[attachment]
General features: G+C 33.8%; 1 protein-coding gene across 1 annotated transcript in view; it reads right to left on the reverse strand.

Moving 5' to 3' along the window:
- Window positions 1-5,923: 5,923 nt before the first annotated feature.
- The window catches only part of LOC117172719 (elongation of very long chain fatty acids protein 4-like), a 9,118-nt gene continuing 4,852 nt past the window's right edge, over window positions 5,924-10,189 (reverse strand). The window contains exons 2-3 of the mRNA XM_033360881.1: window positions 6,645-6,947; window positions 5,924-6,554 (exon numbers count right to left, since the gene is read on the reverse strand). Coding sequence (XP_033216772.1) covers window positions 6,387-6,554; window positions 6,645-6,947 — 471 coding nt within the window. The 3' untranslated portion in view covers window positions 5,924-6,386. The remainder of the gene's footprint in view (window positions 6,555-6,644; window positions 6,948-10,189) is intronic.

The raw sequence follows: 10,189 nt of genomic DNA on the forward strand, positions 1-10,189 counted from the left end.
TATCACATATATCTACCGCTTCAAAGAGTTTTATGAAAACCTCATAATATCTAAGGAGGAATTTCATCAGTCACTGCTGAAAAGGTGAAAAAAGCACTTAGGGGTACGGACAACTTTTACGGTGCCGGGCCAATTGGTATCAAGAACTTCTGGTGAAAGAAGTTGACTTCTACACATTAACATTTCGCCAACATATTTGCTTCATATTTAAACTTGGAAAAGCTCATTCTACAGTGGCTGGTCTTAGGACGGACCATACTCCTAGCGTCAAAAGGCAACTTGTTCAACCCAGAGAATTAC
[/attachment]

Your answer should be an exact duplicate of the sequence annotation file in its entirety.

General features: G+C 33.8%; 1 protein-coding gene across 1 annotated transcript in view; it reads right to left on the reverse strand.

Moving 5' to 3' along the window:
- Window positions 1-5,923: 5,923 nt before the first annotated feature.
- The window catches only part of LOC117172719 (elongation of very long chain fatty acids protein 4-like), a 9,118-nt gene continuing 4,852 nt past the window's right edge, over window positions 5,924-10,189 (reverse strand). The window contains exons 2-3 of the mRNA XM_033360881.1: window positions 6,645-6,947; window positions 5,924-6,554 (exon numbers count right to left, since the gene is read on the reverse strand). Coding sequence (XP_033216772.1) covers window positions 6,387-6,554; window positions 6,645-6,947 — 471 coding nt within the window. The 3' untranslated portion in view covers window positions 5,924-6,386. The remainder of the gene's footprint in view (window positions 6,555-6,644; window positions 6,948-10,189) is intronic.

The raw sequence follows: 10,189 nt of genomic DNA on the forward strand, positions 1-10,189 counted from the left end.
TATCACATATATCTACCGCTTCAAAGAGTTTTATGAAAACCTCATAATATCTAAGGAGGAATTTCATCAGTCACTGCTGAAAAGGTGAAAAAAGCACTTAGGGGTACGGACAACTTTTACGGTGCCGGGCCAATTGGTATCAAGAACTTCTGGTGAAAGAAGTTGACTTCTACACATTAACATTTCGCCAACATATTTGCTTCATATTTAAACTTGGAAAAGCTCATTCTACAGTGGCTGGTCTTAGGACGGACCATACTCCTAGCGTCAAAAGGCAACTTGTTCAACCCAGAGAATTAC